THE oil and gas industry’s social licence to operate is under serious threat amid public concern about the environment, firms working in the North Sea have been warned.

The chairman of the Oil and Gas Authority, Tim Eggar, said the biggest challenge facing the industry has been the speed of the shift in opinion on climate change and accused firms of not doing enough to help ease concerns.

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“Industry is not even really in the argument never mind winning it,” said Mr Eggar, a former energy minister.

“It is, in my opinion, collectively not doing enough and its social licence to operate is under serious threat.”

Mr Eggar insisted the North Sea industry could be part of the solution to climate change, with oil and gas likely to remain a critical part of the UK’s energy mix for the foreseeable future.

He reckons that without gas the UK could not meet its government’s target to reduce carbon emissions to zero net of amounts absorbed by 2050.

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However, he insisted: “We have to act much, much faster and go farther in reducing the carbon footprint.”

Mr Eggar said the industry needs to have developed and publicised a compelling package of measures which demonstrates “real, genuine leadership and commitment to net zero” by the time of the COP 26 climate change summit, which will be held in Glasgow in November.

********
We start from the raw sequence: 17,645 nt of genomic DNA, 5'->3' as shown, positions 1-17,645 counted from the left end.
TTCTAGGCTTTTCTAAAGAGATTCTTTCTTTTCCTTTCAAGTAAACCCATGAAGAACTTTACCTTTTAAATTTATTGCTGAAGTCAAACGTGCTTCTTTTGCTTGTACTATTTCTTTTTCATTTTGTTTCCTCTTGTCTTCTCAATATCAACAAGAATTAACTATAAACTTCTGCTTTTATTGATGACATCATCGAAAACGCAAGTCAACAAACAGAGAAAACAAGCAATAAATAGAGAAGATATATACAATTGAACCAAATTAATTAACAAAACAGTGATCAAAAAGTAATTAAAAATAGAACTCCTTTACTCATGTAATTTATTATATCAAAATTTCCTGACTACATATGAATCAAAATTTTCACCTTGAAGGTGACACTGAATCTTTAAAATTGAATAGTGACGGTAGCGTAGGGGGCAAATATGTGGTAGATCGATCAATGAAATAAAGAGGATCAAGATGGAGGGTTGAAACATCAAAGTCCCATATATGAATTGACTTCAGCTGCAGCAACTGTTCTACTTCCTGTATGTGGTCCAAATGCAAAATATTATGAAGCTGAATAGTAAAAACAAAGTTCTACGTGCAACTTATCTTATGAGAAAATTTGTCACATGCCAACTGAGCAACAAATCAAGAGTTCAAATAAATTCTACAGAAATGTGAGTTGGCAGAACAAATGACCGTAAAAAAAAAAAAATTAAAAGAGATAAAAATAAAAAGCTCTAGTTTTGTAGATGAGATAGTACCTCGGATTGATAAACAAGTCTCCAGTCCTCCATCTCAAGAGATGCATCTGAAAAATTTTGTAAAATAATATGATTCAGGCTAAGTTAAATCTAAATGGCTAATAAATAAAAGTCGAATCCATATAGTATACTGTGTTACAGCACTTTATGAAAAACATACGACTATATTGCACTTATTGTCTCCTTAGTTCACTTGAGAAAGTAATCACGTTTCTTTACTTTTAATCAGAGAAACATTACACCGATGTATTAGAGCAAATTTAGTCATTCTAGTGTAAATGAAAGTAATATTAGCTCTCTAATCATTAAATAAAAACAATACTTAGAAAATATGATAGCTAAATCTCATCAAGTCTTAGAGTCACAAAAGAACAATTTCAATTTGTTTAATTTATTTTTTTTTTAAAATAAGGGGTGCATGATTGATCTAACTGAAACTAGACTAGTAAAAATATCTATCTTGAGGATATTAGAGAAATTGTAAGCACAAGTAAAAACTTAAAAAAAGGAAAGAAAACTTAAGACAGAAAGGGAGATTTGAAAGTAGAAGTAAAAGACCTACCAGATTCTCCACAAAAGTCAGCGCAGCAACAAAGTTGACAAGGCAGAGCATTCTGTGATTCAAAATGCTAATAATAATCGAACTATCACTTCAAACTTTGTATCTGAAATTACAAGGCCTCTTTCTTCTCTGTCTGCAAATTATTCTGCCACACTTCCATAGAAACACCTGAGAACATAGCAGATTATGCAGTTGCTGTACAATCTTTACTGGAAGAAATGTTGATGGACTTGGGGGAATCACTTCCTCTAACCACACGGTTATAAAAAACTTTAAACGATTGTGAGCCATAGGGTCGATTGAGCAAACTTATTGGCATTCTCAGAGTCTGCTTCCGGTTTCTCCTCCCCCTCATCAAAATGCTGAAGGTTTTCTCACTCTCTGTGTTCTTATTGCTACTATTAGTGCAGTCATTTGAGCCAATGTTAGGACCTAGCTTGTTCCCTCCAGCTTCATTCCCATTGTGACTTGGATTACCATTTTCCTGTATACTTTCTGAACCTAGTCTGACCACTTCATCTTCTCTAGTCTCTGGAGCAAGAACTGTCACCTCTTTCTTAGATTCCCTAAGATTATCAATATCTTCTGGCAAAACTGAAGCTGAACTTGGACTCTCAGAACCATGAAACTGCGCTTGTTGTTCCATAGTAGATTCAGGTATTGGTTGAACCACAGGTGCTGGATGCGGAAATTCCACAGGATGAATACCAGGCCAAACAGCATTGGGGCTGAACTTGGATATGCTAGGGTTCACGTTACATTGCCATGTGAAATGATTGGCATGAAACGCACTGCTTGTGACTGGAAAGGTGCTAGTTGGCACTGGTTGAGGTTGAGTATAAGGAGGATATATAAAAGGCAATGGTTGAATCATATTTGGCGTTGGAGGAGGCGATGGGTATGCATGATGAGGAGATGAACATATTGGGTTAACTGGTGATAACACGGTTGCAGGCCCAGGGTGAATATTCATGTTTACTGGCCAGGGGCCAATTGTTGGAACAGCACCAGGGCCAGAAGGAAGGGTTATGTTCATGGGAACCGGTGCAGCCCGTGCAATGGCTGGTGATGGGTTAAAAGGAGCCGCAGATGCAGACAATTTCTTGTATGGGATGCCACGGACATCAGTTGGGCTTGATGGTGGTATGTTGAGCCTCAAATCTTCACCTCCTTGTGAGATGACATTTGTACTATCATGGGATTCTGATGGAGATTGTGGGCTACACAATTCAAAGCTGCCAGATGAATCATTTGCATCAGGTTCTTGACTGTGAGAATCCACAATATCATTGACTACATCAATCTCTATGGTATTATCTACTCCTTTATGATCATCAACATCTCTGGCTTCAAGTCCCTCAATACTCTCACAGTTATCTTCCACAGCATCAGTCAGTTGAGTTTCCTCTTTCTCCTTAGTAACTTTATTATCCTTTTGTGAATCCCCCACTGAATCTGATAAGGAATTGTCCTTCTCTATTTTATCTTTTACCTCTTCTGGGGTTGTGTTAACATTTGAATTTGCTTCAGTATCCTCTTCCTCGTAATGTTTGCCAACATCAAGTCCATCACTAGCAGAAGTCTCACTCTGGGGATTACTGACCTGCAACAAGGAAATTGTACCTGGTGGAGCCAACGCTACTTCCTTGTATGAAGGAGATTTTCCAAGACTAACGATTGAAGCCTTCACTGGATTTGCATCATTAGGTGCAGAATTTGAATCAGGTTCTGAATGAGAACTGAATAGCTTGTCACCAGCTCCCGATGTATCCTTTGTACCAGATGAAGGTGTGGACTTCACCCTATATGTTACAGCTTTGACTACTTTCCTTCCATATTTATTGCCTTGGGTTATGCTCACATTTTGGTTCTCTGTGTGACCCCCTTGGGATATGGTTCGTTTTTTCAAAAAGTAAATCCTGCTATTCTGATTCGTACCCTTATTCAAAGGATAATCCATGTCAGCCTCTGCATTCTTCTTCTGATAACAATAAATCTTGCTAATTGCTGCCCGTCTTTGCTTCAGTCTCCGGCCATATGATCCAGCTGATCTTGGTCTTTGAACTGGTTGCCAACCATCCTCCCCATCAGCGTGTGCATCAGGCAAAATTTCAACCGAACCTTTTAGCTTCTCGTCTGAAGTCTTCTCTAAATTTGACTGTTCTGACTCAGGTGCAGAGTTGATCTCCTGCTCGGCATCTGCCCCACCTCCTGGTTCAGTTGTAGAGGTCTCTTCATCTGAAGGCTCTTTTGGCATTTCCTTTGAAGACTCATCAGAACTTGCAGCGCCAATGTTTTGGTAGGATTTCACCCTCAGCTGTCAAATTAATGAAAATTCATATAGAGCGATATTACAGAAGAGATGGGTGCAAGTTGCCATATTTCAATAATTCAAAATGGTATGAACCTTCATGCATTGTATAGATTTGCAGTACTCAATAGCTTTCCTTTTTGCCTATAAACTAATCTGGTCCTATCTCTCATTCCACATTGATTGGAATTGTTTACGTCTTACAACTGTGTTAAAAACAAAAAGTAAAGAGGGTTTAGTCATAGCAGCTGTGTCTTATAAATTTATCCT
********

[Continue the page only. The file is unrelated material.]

The package should include action to reduce the emission generated by the industry, with measurable targets for greenhouse gases. The industry needs to show real progress is being made to develop projects for capturing and storing carbon with serious work started on at least two major projects.

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But Mr Eggar said the industry had responded well to the challenges posed by the crude price slump, by achieving big cost savings and boosting operational efficiency.

“You have made this basin competitive again. A huge achievement,” he observed.

Activity levels have started to increase in the North Sea in response to the partial recovery in the crude price since late 2016.

However, some services companies are reducing their reliance on the area and the wider oil and gas exploration and production business.

Earlier this week UBS investment bank highlighted the progress Aberdeen engineering giant Wood has made in winning work in sectors such as wind power and solar energy.

The investment bank included Wood in a group of oil services firms that were “ahead of the pack” in terms of responding to climate change.